Tuesday, September 26, 2006

More on Empirical Studies

My post of last week on legal scholarship produced comments on a wide range of topics, and I am still collecting my thoughts on how to further the conversation. For now, I found this book review from last week's issue of Science quite interesting in its comments on the value of empirical studies, the topic which attracted the most attention among comments to my post. This is from a book review by Roman Wacziarg of the Stanford Graduate School of Business reviewing Economic Origins of Dictatorship and Democracy by Daron Acemoglu of MIT and James A. Robinson of Harvard. The book explores "age-old questions in political economy: What factors, particularly economic factors, explain why some countries pass from dictatorship to democracy? What determines whether such transitions will be consolidated or whether a country will revert to rule by a small elite?"

According to Wacziarg (italics mine for emphasis):

Acemoglu and RobinsonThe book's substantive contribution is to bring ... intellectual traditions together under a consistent theoretical framework, delivering rich empirical predictions on the factors leading to democratization and institutional stability. These factors are the economic, social, and institutional determinants of the costs and benefits of repressing versus conceding, such as the size of the middle class, the structure of production, economic inequality, the prevalence of economic shocks and crises, and the degree of globalization. Each is found to have sometimes complex, but always empirically testable, relationships with the political regime.

***

Yet providing testable theories is not the book's only contribution to scientific knowledge. Another, perhaps more important, contribution is the manner in which its central questions are approached. Economic Origins of Dictatorship and Democracy contributes to social science by addressing issues traditionally studied by political scientists with the rigorous tools of economic analysis. Acemoglu and Robinson use formal game theoretic models, proceeding from assumptions to empirically falsifiable predictions, in keeping with the Popperian tradition. Such an approach is relatively new to political science, in spite of that discipline's name. This is particularly true for the subdiscipline of comparative politics, which still largely relies on rhetoric and anecdotes--rather than mathematically rigorous proofs and large-sample statistical evidence--to explain social phenomena. The authors' work is an admirable illustration of a growing trend toward formal reasoning and the derivation of empirically testable propositions from internally consistent, stylized models. This is a trend that revolutionized economics starting in the middle of the last century. It is now sweeping political science, and the experience of economics suggests it is the way of the future. As it takes hold, the social sciences are bound toward greater and greater consilience.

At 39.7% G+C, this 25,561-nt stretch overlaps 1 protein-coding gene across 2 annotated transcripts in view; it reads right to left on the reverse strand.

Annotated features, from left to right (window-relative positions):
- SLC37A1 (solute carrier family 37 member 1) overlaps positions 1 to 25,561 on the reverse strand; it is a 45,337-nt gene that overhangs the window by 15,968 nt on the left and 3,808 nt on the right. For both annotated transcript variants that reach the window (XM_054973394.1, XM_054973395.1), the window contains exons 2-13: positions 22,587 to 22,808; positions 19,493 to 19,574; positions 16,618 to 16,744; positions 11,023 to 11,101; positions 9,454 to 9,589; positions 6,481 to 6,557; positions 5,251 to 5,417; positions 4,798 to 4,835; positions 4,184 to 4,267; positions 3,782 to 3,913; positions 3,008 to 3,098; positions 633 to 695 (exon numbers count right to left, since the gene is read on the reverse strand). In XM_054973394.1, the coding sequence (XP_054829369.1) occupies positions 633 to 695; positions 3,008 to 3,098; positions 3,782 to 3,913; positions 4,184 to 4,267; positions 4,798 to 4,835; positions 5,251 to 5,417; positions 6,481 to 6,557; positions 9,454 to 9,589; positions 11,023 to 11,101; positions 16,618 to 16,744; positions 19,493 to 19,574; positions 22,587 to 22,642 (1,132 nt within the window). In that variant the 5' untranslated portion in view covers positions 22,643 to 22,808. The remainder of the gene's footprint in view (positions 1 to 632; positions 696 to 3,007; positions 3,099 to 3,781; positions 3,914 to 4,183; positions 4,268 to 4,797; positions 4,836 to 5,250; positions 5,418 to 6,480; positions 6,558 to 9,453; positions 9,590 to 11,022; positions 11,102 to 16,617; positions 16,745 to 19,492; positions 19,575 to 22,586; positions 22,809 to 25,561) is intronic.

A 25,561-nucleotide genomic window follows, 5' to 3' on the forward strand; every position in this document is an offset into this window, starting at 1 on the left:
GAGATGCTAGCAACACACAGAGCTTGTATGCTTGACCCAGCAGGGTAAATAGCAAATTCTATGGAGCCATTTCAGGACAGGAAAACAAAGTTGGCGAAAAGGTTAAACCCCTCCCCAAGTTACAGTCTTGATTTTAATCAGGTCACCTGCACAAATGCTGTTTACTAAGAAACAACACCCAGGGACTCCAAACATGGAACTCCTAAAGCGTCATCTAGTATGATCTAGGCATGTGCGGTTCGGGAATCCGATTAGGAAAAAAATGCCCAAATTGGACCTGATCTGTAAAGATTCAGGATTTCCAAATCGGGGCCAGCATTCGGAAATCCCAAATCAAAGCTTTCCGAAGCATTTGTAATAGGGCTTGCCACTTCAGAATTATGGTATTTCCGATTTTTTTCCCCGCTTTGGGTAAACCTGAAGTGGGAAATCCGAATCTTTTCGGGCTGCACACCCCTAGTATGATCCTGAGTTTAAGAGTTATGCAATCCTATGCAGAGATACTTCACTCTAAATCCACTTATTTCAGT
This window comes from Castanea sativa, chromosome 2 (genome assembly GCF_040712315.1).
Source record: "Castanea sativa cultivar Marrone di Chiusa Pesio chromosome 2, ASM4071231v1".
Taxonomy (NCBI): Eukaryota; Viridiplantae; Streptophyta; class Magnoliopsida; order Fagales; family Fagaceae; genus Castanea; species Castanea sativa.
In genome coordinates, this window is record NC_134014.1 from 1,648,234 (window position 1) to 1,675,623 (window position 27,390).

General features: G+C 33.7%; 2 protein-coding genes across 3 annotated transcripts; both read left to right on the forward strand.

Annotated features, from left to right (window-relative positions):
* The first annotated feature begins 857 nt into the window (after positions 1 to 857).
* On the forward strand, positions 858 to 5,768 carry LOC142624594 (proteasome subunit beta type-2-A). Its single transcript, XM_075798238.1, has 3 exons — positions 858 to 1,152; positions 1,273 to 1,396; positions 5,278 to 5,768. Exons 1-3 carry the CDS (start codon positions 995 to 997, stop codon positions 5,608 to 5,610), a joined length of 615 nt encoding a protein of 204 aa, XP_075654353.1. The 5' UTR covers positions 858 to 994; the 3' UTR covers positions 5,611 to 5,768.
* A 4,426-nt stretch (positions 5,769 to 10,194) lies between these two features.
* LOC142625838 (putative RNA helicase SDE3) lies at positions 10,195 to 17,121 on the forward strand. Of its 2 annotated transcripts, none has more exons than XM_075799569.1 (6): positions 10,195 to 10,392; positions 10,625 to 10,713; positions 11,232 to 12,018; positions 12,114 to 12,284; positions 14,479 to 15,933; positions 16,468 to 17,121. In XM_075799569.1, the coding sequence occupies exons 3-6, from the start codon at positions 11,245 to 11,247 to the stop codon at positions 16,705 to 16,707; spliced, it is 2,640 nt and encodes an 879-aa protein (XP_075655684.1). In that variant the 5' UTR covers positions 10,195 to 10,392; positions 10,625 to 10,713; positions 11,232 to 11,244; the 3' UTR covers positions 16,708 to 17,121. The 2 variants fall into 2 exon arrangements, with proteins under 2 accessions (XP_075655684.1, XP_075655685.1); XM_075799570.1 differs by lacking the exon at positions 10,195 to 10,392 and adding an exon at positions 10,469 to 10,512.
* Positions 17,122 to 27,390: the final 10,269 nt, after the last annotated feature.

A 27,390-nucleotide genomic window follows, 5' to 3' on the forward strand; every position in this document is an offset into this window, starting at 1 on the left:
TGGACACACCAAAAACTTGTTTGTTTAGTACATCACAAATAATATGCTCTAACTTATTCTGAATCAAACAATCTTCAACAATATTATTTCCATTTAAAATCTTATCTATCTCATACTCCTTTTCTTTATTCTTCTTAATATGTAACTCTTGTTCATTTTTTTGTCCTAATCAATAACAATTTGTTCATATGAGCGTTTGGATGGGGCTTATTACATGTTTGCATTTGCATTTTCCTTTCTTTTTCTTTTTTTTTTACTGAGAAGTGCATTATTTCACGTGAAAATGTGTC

One feature of scholarship my post suggested that law ought to value more than it traditionally has is greater emphasis on developing testable legal theories as well as actually doing the testing. While we may never get to the point of regularly producing and working with "mathematically rigorous proofs and large-scale statistical evidence," would it hurt us so much to move farther away from relying as much as we do on "rhetoric and anecdotes"?

2 Comments:

Anonymous Brett McDonnell said...

J.B.: I haven't read the book yet, and I should, but for a very different take on it by a good, if somewhat non-traditional, economist, see James Galbraith's review: http://www.democracyjournal.org/article.php?ID=6482&PHPSESSID=153af4c5b5aa2a791e0b1b110476e60e (sorry, that doesn't' look good). Galbraith is quite critical of their methodology.

9/26/2006 11:02 AM  
Blogger J.B. Ruhl said...

Good point, Brett--just because one employs emprical methods does not mean the methodology is aplied soundly.

9/26/2006 4:07 PM  

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